Local News

May 15, 2012

Former deputy to be one of six honored

A Grady County deputy sheriff killed more than a century ago will be one of six Oklahoma law enforcement officers honored Friday at the 44th annual Oklahoma Law Enforcement Memorial in Oklahoma City.

Green Pryor William Cude, 36, was working the morning of April 19, 1909, when he and another deputy were sent to a home near Alex to arrest Jim Moore.

Moore, an Indian, was recently released from the insane asylum at Fort Supply and had reportedly forced everyone out of his house at gunpoint.

He met the two lawmen at the gate and invited them into the house. When the officers refused to enter, Moore went to the back of the house and came back out with a shotgun. Moore sat down with the shotgun across his knees.

That’s when Cude decided to talk Moore into surrendering and agreed to go into the house. Instead, when the deputy got close to Moore, he attempted to grab the shotgun from him.

Moore pulled the trigger and the shotgun blast hit Cude in the face and chest, killing him instantly.

As the other deputy backed out of the yard, Moore turned the shotgun on him.

The deputy was able to summon a posse from Alex. When the armed men arrived at the house, Moore fled into a field. He fired at the posse and was killed by return fire.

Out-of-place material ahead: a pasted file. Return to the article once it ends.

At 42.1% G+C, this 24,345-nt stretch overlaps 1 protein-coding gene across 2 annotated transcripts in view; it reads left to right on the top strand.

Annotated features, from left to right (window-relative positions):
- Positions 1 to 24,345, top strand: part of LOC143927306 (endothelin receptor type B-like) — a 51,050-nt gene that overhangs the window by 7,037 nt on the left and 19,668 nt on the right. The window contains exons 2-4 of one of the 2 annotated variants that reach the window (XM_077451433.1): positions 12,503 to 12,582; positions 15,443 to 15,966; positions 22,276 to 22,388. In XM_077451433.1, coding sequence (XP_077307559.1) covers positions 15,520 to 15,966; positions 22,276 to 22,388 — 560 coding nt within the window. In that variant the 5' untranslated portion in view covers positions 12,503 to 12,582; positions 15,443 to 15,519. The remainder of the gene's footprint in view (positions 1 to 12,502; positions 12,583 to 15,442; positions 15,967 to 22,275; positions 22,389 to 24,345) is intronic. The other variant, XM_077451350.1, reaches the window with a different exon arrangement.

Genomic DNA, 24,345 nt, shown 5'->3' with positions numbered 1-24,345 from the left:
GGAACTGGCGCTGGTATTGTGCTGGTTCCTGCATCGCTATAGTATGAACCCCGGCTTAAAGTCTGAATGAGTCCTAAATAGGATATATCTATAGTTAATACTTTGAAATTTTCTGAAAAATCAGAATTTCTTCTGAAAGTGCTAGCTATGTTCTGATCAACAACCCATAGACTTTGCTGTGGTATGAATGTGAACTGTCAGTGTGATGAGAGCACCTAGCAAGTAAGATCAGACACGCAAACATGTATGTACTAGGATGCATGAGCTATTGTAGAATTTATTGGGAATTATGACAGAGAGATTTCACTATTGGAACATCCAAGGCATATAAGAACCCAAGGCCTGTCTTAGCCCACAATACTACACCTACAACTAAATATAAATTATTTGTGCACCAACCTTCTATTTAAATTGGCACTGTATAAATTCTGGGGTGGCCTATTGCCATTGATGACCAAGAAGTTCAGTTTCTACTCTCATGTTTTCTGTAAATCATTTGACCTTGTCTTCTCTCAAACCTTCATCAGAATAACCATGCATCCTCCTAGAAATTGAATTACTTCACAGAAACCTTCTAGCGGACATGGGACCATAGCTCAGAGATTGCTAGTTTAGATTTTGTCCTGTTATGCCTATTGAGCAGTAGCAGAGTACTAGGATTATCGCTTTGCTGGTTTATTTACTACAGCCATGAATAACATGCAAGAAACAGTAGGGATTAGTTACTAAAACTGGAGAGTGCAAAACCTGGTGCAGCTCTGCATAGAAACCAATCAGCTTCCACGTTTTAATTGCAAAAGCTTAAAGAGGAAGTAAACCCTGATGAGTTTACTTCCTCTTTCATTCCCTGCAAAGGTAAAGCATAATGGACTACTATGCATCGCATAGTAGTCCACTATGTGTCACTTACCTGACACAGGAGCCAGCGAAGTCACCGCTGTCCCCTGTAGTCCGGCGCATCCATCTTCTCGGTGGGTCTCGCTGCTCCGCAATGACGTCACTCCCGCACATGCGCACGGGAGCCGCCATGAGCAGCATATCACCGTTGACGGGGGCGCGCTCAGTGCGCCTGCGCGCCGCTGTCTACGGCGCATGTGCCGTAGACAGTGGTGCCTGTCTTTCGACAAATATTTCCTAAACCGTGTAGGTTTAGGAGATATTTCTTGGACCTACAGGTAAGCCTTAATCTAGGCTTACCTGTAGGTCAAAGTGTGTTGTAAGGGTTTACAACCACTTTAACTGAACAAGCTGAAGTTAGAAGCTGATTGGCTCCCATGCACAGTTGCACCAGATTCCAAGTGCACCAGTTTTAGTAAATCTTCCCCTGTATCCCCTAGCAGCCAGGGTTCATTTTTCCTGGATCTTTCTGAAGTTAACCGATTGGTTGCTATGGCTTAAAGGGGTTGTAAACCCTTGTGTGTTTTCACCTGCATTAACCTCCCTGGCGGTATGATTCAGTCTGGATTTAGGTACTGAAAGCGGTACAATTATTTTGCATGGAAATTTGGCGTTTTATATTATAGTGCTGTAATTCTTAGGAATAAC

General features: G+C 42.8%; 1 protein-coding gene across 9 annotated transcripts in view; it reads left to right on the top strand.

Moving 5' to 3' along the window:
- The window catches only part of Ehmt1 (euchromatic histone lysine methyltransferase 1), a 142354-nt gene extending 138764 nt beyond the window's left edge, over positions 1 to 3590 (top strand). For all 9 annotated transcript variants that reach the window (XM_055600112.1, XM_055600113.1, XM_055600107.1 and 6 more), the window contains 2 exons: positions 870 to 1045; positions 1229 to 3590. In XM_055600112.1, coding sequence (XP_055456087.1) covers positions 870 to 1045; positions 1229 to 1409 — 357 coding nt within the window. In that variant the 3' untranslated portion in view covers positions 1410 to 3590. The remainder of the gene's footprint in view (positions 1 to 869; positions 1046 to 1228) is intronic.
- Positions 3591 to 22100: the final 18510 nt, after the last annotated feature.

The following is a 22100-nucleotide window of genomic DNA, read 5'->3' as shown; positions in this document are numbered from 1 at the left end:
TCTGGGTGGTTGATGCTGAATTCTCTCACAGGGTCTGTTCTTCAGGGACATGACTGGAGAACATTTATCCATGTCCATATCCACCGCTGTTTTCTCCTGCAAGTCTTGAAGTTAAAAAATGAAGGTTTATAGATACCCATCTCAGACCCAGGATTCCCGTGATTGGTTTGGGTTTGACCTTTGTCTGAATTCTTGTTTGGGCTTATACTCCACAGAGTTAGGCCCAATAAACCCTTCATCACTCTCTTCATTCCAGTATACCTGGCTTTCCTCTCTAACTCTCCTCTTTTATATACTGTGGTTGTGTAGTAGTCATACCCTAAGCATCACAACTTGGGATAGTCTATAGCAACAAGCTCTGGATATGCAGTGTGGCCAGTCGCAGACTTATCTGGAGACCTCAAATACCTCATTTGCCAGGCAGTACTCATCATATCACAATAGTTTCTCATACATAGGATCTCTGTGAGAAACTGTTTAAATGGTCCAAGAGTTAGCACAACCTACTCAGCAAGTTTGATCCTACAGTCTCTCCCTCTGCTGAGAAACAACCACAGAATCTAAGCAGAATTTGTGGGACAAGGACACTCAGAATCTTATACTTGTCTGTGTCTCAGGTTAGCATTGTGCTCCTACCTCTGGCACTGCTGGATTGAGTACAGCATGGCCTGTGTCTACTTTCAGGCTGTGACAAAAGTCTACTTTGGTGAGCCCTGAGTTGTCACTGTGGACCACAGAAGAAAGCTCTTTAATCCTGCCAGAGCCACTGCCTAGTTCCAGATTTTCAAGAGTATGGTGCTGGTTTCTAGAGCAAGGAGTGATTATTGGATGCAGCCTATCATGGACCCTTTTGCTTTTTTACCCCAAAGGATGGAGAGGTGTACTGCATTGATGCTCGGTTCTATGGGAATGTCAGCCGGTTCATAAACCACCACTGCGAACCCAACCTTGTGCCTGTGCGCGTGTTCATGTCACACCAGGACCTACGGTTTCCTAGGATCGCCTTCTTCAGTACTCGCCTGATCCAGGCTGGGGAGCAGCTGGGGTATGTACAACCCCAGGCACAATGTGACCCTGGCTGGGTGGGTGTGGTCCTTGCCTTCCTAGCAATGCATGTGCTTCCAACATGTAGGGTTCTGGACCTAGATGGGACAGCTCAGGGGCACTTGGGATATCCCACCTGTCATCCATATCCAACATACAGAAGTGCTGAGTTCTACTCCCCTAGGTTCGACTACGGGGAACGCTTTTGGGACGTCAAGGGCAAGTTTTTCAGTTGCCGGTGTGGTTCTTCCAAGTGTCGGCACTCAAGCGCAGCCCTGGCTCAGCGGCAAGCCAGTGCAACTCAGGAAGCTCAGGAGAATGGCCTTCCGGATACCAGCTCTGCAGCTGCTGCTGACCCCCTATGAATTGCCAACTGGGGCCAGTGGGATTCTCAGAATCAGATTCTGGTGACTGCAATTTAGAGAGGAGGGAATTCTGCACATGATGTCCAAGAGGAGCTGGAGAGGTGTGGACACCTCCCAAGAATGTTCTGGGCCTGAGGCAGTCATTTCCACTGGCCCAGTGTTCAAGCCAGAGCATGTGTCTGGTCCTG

Cude left a wife and five children.

Also honored Friday will be three deputy sheriffs who died during the past year in traffic accidents. They are Choctaw County Deputy Brian Edward Hayden, 47, of Sawyer, and Pottawatomie County Reserve Deputies Tim Lowry, 56, and Mike Roberts, 45.

The other two honorees will be Pershing City Marshal James Samuel Shelley and Boynton City Marshal and Osage County Deputy Floyd James Spencer. Shelley was shot May 11, 1921, when he stopped a stolen car near Pershing. Spencer was shot Jan. 20, 1950, and died the following day.

The memorial service will begin at 10 a.m. at the Oklahoma Law Enforcement Memorial on the west grounds of the Oklahoma Department of Public Safety headquarters, 3600 N. Martin Luther King Ave., in Oklahoma City.

Text Only
Local News